It was going to be a very, very slow night. Tuesdays usually were. Throw in the hellacious thunderstorm outside, and not even a desperate alcoholic would wander in. I had just decided to close the bar up early when the mother of all lightening bolts hit just outside the window, nearly blinding me. After I rubbed the white circles from my eyes, I was startled to discover a man standing three feet in front of me. He placed a copy of that fat New York telephone directory on the bar and asked me for a beer.

“Where the hell did you come from and why ain’t you wet?” I demanded as I placed a Budweiser draft in front of him, then added, “That’ll be $2.00.”

He smiled. “’When,’ you mean,” he replied, “and I don’t have any money from this area. But it doesn’t matter,“ he glanced down at one of them big city watches with all kinds of dials and buttons, “because in exactly 1 minute and nine seconds you’re going to say ‘It’s on the house.’”

Thunderstorms always bring out the crackpots. “Why would I say that?”

He chugged half the beer and glanced at his watch again. “Because, in exactly 58 seconds, I’m going to save your life.”

I inched closer to the baseball bat that I keep behind the bar. “You sure about that, mister?”

He walked to the back corner, where he was practically swallowed up by the shadows. “Because I’m a temporal police officer, and a criminal from the 24th century fled to this time. He needs money. Unfortunately for you, he doesn’t know how to use your century’s projectile weapons. He stole a hair-trigger pistol. You’ll see soon enough.”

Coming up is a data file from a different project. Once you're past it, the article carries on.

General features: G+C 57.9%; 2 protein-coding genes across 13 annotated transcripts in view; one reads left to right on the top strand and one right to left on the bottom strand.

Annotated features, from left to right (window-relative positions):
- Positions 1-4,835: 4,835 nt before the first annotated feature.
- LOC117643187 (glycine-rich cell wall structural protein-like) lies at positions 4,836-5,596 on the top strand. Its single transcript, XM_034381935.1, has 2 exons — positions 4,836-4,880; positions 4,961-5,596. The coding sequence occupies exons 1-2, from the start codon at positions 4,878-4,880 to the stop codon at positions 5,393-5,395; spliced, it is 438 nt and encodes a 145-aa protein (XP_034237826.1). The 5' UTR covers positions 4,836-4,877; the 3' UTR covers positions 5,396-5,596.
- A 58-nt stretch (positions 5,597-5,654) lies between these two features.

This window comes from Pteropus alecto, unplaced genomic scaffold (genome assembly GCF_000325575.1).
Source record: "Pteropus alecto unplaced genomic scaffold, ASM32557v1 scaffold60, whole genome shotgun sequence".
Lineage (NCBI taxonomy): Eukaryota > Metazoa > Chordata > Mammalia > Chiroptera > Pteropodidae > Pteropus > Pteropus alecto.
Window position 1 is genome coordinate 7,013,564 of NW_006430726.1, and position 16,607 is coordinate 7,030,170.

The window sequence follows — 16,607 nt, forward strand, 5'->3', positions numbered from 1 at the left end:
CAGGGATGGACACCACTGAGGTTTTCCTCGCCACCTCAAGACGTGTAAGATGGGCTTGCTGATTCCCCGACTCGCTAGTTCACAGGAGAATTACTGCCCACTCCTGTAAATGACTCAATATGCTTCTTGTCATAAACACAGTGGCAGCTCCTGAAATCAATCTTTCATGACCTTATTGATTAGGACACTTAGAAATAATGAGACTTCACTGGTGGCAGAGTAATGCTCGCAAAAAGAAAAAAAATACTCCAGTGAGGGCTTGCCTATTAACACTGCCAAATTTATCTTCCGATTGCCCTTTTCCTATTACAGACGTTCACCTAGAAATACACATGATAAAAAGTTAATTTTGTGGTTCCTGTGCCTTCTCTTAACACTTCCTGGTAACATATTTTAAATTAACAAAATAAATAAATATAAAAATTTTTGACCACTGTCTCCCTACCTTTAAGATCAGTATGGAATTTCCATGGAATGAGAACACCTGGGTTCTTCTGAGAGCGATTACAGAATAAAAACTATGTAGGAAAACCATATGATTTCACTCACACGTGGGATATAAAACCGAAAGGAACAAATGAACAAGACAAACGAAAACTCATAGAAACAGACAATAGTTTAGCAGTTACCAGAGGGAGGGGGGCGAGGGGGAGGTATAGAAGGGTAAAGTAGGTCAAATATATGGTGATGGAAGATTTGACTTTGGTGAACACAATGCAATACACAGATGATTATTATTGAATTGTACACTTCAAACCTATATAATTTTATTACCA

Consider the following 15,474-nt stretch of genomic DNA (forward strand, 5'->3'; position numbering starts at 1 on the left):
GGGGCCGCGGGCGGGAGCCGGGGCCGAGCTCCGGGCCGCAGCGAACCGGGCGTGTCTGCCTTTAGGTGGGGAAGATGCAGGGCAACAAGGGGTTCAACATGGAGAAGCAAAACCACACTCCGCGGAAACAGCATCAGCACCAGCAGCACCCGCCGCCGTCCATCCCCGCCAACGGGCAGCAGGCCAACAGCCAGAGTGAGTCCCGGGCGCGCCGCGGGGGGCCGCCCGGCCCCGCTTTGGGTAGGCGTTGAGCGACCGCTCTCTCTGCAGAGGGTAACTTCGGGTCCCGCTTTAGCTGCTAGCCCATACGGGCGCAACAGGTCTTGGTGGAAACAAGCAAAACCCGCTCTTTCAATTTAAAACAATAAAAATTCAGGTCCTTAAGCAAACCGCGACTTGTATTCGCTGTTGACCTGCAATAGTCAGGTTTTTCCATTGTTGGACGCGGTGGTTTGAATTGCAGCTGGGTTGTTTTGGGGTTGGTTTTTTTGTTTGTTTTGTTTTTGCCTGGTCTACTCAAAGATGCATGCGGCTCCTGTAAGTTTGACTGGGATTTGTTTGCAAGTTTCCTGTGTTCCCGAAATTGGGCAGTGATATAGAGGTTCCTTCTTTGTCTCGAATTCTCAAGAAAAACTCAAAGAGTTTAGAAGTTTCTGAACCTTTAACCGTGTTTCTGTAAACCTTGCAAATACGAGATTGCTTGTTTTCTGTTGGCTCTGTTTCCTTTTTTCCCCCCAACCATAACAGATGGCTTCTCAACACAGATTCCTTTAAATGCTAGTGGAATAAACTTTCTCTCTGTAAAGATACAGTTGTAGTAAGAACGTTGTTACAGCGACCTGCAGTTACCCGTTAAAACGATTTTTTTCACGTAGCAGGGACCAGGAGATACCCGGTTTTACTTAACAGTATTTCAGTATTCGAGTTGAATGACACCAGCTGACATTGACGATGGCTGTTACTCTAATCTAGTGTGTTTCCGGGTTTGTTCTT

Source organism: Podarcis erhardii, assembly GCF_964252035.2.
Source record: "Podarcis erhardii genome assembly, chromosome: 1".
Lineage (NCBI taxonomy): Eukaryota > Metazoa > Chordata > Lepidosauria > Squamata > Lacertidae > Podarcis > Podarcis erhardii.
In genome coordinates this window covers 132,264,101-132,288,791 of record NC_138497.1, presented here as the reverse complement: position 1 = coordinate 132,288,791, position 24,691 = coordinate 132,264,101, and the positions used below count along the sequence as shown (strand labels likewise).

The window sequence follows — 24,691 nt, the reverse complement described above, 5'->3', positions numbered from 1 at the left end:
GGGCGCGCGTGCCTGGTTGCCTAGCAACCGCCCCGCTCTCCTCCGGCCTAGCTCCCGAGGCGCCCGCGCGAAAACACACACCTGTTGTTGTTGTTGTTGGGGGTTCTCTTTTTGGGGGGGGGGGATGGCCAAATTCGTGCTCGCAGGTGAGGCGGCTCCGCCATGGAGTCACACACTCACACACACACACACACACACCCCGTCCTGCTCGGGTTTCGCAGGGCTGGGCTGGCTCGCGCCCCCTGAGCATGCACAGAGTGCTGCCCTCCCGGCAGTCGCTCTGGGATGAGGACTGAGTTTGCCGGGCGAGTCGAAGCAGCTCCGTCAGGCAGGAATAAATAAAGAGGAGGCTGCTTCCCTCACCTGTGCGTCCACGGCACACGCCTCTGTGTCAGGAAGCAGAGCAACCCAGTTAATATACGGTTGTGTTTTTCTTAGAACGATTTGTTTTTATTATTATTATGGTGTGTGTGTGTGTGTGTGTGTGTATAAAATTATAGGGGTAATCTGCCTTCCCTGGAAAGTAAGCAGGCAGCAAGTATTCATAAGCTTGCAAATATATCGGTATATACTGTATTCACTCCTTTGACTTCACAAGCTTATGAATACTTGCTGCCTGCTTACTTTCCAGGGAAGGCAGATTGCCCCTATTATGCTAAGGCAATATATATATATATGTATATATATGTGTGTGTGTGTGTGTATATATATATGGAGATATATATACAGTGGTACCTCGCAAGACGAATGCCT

Just then, a shirtless maniac came crashing through the door. He was soggy as hell and shaking like a leaf. After he did the drunk-dance up to the bar, he slurred, “Give me all your money, quick,” and yanked some pawnshop gun out of his pocket. He might have been more confused than I was.

“Take it easy…” I started, but my voice was lost in the sound and light from the muzzle of his pistol.

By the time I remembered where I was, I wasn’t there anymore. Instead, I was against the old-fashioned cash register my boss kept around for that “old-time feel.” My ears were ringing, my back hurt, but somehow, I wasn’t dead. Across the bar, the cop guy downed the last bit of his beer, and the would-be assassin was lying on the floor tied up with some kind of glowing neon rope. The New York phone book was against my shirt. A column of white smoke spun up from a big-ass hole in the front of it.

“Sorry I had to let him shoot,” he said as he plunked the bottle onto the bar. “The DA needed enough evidence to put him away for a long time. What do I owe you for the beer?”

From far away, I heard my voice say, “Uh, it’s…it’s on the house”

He smiled again, pressed a button on his fancy watch, and both of them disappeared in a flash of light. I stood there for ten minutes before making up my mind. I grabbed a bottle of Jack Daniels, walked over to the door, locked it, and sat down in a corner booth with every intention of emptying the thing before going home.